Is everything alright

On the day before he passed away, Albert Einstein’s assistant, seeing him in pain, asked – “Is everything alright?”

“Yes, everything is alright” – he said – “but I am not.”

In 1916, Albert Einstein predicted that gravitational waves transport energy as gravitational energy. In February 2016, scientists in California confirmed this prediction a fully hundred years later. I remember saying “Wow” as I read this piece of news. How do you develop such a deep understanding of first principles and make a prediction that turns out to be spot on a century later? So, I ordered Walter Isaacson’s biography on Einstein.

While I only started reading a few months later, I made slow progress and even considered stopping at some point in the middle. I’m glad I didn’t, however. As I made more progress, the book just kept getting better. And, by the end, it was clear that Walter Isaacson had done a great job with character development.

So, it follows that one of my biggest takeaways from the book didn’t have much to do with Einstein’s smarts. Instead, it was his attitude toward life that resonated deeply.

Walter Isaacson characterized Einstein’s approach as one of a “wry detachment” (I think of it similar to non-attachment). Einstein himself called out the fact that he didn’t take his life or work too seriously. That, in turn, helped him deal with challenges with a good measure of equanimity and a sense of humor. This becomes apparent as Isaacson shares many interesting stories from an eventful life. His charm and wit made him very quotable. And, I was fascinated by the regularity with which Einstein and his work appeared in the front page of “The New York Times.”

Can you imagine that happening with a modern day scientist? Einstein’s fame meant he was like a modern day rockstar.

And, yet, he maintained perspective. “Wry detachment” describes his attitude toward life well. He seemed to have mastered that human ability to be able to look at oneself as an outsider. And, he managed to do so by not taking his life or contributions seriously.

That’s why I thought his response to the “Is everything alright” question was among the more powerful lines in the book (and there is no lack of competition). Most of us might interpret the question as being about us. But, not Einstein. Despite his out-sized contributions to life on this planet, he understood his place in it better than most of us ever will.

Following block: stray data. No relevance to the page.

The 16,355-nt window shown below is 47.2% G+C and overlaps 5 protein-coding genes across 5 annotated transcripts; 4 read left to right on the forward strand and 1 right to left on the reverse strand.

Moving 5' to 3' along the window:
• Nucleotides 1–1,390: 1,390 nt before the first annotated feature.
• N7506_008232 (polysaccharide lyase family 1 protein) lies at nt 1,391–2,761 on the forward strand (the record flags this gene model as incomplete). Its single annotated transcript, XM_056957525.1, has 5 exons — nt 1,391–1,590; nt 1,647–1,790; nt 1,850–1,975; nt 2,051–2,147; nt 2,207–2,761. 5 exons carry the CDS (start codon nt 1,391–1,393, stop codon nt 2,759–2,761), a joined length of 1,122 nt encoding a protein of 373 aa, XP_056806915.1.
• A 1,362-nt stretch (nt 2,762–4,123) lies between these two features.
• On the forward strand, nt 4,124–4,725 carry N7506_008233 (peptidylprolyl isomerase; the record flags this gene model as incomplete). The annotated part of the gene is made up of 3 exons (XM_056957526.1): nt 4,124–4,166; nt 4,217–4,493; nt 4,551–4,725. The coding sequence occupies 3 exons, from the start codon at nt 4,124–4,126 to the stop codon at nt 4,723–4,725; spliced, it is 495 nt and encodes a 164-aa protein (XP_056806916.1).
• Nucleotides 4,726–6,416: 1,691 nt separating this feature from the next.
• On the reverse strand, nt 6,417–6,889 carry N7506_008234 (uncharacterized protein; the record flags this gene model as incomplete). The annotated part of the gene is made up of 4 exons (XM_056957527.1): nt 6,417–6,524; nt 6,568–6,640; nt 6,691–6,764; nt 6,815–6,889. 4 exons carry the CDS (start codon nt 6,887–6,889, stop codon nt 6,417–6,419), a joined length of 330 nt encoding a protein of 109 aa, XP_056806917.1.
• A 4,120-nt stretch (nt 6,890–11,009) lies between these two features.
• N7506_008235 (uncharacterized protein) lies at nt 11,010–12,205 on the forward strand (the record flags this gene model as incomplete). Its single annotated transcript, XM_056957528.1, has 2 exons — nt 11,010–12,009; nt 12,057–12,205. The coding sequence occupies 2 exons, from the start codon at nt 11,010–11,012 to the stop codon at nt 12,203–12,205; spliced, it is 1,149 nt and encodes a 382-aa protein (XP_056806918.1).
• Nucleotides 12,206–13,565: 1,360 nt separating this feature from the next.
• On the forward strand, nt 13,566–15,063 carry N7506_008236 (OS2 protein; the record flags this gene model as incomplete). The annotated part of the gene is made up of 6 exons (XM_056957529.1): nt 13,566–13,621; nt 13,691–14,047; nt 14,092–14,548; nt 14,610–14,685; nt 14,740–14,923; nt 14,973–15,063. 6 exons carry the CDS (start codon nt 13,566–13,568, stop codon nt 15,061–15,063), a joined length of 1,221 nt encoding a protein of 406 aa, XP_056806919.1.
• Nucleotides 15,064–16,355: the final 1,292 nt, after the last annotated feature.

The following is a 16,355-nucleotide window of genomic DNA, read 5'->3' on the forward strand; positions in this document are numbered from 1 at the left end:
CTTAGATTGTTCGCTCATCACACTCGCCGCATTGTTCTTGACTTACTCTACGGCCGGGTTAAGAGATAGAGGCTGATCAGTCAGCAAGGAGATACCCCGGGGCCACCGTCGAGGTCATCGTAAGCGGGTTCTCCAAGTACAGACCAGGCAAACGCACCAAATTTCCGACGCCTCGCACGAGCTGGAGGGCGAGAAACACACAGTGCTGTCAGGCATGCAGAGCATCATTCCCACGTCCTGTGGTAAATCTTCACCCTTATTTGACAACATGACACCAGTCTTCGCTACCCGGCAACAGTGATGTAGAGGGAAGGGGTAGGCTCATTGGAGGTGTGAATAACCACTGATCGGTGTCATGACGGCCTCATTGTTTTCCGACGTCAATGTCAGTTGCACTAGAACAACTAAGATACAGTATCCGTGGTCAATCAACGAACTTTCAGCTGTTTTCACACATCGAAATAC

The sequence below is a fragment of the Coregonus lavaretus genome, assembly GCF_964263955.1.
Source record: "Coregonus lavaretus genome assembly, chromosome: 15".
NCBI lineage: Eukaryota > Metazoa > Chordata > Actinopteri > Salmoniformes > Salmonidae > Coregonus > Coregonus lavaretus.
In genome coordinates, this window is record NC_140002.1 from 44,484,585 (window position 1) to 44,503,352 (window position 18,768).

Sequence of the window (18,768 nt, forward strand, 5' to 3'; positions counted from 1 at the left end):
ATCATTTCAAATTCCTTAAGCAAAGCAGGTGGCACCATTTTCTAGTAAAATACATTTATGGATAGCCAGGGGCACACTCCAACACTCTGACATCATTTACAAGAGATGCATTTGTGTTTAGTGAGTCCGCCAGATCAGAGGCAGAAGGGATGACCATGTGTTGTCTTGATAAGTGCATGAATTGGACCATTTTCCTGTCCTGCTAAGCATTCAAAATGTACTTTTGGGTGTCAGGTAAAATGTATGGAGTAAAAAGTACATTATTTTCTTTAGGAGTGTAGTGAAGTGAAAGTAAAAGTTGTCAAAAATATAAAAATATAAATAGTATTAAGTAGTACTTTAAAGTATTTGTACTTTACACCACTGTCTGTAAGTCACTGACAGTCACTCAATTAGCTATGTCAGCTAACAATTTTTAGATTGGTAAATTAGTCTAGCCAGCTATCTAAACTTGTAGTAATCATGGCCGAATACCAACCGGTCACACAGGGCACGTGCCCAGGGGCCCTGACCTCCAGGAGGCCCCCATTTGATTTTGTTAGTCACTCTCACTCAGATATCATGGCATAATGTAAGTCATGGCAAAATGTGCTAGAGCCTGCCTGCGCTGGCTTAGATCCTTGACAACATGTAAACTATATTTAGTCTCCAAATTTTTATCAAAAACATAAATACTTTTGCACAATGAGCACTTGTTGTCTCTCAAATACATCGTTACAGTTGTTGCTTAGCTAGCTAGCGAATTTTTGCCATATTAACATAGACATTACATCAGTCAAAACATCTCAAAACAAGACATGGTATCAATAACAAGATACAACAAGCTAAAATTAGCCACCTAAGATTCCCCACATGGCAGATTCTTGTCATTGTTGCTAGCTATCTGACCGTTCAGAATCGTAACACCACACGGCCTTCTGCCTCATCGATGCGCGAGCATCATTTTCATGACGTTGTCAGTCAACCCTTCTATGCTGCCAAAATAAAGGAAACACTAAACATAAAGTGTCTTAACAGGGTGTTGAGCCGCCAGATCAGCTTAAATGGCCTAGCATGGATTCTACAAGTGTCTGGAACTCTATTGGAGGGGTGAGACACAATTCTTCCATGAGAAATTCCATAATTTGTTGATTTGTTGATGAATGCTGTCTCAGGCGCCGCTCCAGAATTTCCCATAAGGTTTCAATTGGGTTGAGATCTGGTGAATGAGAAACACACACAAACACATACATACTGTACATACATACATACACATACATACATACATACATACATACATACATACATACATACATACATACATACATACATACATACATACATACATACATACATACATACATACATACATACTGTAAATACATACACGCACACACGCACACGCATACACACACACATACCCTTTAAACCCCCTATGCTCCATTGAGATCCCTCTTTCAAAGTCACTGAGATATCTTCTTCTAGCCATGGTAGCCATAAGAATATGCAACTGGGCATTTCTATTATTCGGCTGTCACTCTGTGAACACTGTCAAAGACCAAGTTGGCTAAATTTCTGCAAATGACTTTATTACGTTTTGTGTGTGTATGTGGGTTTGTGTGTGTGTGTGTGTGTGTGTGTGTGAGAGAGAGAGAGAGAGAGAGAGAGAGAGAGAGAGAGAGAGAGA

I’d love to be able to emulate a bit of that wisdom in my life.

Not getting recognized

One of the biggest reasons for workplace unhappiness is a feeling that employees are not getting recognized for the work they do. Appreciation is such an important factor in us staying motivated.

As I slowly make my way through Walter Isaacson’s biography of Albert Einstein, I’ve come to realize that what has blown me away about Albert Einstein is not what I expected. I expected to be in awe of his combination of creativity and intelligence. And, while his ability to channel his creativity and impudence into Physics is a fascinating lesson, I have been in awe of his ability to soldier on despite no recognition for the longest time. I wrote about him not getting a job (only made possible by a friend whose father had sway over the Swiss patent office) for about 2 years after getting his P.hD a few weeks back. It turns out that was only the warm up act.

Not getting recognizedThanks to for the image

In 1905, Einstein wrote 4 papers that provided the foundation for modern physics – on Brownian motion, the photoelectric effect and special relativity.  But, even as of 1907, Einstein hadn’t landed an academic job. Frustrated, he applied for a position as a school teacher to teach Math. He also offered to teach Physics in his application. But, he was told he didn’t even make the short list. He was then refused admittance for a research assistant position despite submitting his 4 papers which were gaining fame thanks to the endorsement of Max Planck, then the greatest theoretical physicist on the planet.

He finally did land a job in 1908 and was finally granted Professorship in 1912 – a full 7 years after his “annus mirabilis” or extraordinary year.

It is such a wonderful lesson for all those of us who complain about not being recognized for our work. Yes, there always are those who seem to get instant recognition. But, if it is merit-based recognition we seek, it is worth remembering Albert Einstein’s journey to remind ourselves to chase merit, not recognition.

In the long run, good results follow good processes.